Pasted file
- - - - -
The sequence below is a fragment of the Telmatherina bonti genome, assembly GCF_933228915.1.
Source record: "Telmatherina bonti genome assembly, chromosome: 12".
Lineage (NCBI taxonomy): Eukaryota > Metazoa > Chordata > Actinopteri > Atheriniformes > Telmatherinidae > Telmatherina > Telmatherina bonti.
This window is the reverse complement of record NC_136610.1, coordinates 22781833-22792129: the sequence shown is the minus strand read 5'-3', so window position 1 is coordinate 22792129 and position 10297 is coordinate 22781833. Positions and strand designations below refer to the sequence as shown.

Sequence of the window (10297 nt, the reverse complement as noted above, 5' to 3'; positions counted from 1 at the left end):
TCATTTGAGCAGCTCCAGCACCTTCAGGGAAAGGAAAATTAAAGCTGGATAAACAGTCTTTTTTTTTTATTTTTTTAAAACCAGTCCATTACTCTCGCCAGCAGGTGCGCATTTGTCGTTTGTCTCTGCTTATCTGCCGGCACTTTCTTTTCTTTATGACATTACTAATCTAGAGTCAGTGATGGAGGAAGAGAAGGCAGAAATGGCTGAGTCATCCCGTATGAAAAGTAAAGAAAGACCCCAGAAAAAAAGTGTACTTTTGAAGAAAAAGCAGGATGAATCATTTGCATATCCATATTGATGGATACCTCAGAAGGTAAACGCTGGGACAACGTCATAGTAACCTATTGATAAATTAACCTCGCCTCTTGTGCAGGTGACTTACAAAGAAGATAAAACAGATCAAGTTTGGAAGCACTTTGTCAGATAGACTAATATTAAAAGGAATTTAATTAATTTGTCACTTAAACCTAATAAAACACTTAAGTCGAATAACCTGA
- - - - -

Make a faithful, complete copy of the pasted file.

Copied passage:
The sequence below is a fragment of the Telmatherina bonti genome, assembly GCF_933228915.1.
Source record: "Telmatherina bonti genome assembly, chromosome: 12".
Lineage (NCBI taxonomy): Eukaryota > Metazoa > Chordata > Actinopteri > Atheriniformes > Telmatherinidae > Telmatherina > Telmatherina bonti.
This window is the reverse complement of record NC_136610.1, coordinates 22781833-22792129: the sequence shown is the minus strand read 5'-3', so window position 1 is coordinate 22792129 and position 10297 is coordinate 22781833. Positions and strand designations below refer to the sequence as shown.

Sequence of the window (10297 nt, the reverse complement as noted above, 5' to 3'; positions counted from 1 at the left end):
TCATTTGAGCAGCTCCAGCACCTTCAGGGAAAGGAAAATTAAAGCTGGATAAACAGTCTTTTTTTTTTATTTTTTTAAAACCAGTCCATTACTCTCGCCAGCAGGTGCGCATTTGTCGTTTGTCTCTGCTTATCTGCCGGCACTTTCTTTTCTTTATGACATTACTAATCTAGAGTCAGTGATGGAGGAAGAGAAGGCAGAAATGGCTGAGTCATCCCGTATGAAAAGTAAAGAAAGACCCCAGAAAAAAAGTGTACTTTTGAAGAAAAAGCAGGATGAATCATTTGCATATCCATATTGATGGATACCTCAGAAGGTAAACGCTGGGACAACGTCATAGTAACCTATTGATAAATTAACCTCGCCTCTTGTGCAGGTGACTTACAAAGAAGATAAAACAGATCAAGTTTGGAAGCACTTTGTCAGATAGACTAATATTAAAAGGAATTTAATTAATTTGTCACTTAAACCTAATAAAACACTTAAGTCGAATAACCTGA